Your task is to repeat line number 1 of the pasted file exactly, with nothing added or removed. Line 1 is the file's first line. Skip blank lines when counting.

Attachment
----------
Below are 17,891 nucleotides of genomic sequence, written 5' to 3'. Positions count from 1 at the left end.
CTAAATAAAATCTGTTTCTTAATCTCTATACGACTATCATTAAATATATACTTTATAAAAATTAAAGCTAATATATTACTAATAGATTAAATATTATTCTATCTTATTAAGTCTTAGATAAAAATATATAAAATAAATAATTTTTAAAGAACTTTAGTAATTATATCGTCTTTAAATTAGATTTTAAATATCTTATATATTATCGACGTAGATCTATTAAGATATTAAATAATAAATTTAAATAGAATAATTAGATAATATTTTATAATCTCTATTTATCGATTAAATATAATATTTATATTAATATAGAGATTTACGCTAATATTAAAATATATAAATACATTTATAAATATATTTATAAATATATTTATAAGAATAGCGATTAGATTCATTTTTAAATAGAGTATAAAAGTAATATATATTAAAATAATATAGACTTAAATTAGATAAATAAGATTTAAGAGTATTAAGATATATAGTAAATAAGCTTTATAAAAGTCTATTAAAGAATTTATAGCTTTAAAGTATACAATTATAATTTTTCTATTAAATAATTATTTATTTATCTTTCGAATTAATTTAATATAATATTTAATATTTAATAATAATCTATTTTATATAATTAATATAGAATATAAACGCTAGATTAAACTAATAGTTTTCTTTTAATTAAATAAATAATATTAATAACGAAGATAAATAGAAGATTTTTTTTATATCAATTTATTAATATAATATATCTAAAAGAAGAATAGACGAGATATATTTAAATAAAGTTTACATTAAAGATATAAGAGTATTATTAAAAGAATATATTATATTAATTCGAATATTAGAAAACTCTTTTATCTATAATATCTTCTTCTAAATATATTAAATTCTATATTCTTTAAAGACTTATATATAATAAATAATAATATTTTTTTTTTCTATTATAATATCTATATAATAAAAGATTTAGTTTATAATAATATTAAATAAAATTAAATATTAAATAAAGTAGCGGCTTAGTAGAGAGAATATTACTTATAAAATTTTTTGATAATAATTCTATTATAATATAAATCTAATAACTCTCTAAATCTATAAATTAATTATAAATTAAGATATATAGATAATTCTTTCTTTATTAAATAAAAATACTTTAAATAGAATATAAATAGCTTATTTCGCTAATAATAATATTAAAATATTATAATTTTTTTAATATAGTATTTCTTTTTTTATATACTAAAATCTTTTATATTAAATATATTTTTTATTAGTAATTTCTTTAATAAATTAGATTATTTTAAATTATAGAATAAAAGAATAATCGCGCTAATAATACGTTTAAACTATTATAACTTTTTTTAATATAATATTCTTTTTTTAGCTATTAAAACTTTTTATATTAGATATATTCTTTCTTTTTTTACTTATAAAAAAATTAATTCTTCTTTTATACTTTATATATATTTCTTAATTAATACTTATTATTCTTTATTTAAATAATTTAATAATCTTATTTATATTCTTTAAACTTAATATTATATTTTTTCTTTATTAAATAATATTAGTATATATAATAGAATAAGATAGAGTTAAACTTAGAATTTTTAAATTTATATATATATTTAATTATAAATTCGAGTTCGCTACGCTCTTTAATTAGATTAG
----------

Below are 17,891 nucleotides of genomic sequence, written 5' to 3'. Positions count from 1 at the left end.